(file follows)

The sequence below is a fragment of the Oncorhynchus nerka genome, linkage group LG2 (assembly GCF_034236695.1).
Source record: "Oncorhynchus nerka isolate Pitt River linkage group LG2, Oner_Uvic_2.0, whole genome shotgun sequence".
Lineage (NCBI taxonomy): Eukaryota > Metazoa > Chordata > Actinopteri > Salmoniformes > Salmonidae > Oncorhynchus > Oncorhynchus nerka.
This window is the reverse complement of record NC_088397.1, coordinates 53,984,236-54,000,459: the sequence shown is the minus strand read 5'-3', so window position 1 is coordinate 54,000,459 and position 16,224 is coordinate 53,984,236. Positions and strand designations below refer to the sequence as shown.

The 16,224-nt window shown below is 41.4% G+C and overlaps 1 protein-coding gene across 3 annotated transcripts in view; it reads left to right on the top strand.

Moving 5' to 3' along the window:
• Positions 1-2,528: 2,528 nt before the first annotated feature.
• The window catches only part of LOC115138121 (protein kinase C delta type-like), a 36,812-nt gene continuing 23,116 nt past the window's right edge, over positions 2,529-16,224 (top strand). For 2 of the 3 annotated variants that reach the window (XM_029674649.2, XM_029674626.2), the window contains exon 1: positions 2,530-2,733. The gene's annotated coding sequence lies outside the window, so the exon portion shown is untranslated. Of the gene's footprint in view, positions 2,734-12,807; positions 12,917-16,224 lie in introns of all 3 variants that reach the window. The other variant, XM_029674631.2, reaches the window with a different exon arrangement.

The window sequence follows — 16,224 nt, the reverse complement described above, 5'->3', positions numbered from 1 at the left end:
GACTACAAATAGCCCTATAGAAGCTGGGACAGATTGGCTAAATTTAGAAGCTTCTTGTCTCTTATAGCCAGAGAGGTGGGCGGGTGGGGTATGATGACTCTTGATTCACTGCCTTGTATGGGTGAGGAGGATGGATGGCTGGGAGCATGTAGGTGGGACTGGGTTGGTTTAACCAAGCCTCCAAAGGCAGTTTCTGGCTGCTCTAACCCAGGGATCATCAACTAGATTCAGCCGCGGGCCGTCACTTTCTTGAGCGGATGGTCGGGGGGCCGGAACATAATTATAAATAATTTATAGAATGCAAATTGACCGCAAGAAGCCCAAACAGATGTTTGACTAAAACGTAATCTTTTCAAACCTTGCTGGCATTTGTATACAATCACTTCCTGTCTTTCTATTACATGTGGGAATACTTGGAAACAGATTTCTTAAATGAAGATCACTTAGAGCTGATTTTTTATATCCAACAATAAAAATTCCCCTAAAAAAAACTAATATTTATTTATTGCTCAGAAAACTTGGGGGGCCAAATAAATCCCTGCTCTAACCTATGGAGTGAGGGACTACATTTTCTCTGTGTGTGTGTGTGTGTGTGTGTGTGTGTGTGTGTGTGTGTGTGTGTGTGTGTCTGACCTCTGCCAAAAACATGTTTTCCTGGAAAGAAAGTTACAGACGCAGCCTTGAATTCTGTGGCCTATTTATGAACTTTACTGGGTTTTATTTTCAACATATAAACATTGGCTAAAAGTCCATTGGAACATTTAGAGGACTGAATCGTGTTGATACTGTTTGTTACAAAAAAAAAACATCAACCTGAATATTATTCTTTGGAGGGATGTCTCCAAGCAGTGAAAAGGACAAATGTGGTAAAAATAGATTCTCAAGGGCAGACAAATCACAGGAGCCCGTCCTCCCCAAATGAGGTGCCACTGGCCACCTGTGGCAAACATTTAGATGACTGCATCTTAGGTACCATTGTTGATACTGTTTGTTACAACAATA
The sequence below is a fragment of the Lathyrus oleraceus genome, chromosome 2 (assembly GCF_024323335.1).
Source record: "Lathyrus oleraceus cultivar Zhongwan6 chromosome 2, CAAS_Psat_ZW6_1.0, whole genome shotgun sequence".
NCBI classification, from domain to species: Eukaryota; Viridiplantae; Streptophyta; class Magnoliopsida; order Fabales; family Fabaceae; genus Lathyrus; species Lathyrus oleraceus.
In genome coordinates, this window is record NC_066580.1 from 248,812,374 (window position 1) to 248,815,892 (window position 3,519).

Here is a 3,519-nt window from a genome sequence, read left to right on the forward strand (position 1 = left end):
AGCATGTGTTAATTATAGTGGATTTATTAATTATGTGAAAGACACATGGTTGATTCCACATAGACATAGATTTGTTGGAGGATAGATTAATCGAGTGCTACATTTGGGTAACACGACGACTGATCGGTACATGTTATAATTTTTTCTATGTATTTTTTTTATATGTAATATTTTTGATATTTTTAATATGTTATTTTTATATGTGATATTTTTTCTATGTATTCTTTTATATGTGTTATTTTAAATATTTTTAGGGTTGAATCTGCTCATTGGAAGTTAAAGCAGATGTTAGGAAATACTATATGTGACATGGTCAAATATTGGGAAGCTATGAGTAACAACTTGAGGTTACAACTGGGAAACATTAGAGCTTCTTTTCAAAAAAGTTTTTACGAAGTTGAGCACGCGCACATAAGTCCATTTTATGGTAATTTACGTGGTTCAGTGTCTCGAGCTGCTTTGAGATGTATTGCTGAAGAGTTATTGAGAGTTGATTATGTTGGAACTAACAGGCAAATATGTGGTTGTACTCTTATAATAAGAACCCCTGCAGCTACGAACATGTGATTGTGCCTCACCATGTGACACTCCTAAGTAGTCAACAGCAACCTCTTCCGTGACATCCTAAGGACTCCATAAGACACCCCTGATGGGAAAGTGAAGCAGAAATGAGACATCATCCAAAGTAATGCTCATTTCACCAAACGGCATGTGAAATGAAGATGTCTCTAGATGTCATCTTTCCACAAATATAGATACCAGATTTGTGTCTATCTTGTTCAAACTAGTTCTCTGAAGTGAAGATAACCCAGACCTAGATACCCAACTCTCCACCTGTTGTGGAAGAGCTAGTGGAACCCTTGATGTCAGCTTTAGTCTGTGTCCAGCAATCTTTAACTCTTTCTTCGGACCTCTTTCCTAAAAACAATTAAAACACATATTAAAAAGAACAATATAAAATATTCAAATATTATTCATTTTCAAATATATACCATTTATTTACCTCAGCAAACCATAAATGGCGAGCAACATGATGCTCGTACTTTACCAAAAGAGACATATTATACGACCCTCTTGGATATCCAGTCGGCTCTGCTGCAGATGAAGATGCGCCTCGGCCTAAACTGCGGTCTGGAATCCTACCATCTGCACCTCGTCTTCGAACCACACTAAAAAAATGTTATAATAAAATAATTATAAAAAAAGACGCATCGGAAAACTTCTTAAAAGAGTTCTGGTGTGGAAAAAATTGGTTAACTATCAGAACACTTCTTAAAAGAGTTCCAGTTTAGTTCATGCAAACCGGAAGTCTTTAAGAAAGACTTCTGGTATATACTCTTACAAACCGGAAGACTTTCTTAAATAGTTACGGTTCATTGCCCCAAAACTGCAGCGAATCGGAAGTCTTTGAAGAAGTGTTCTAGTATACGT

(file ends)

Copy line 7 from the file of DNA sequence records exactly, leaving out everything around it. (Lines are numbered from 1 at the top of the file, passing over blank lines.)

• Positions 1-2,528: 2,528 nt before the first annotated feature.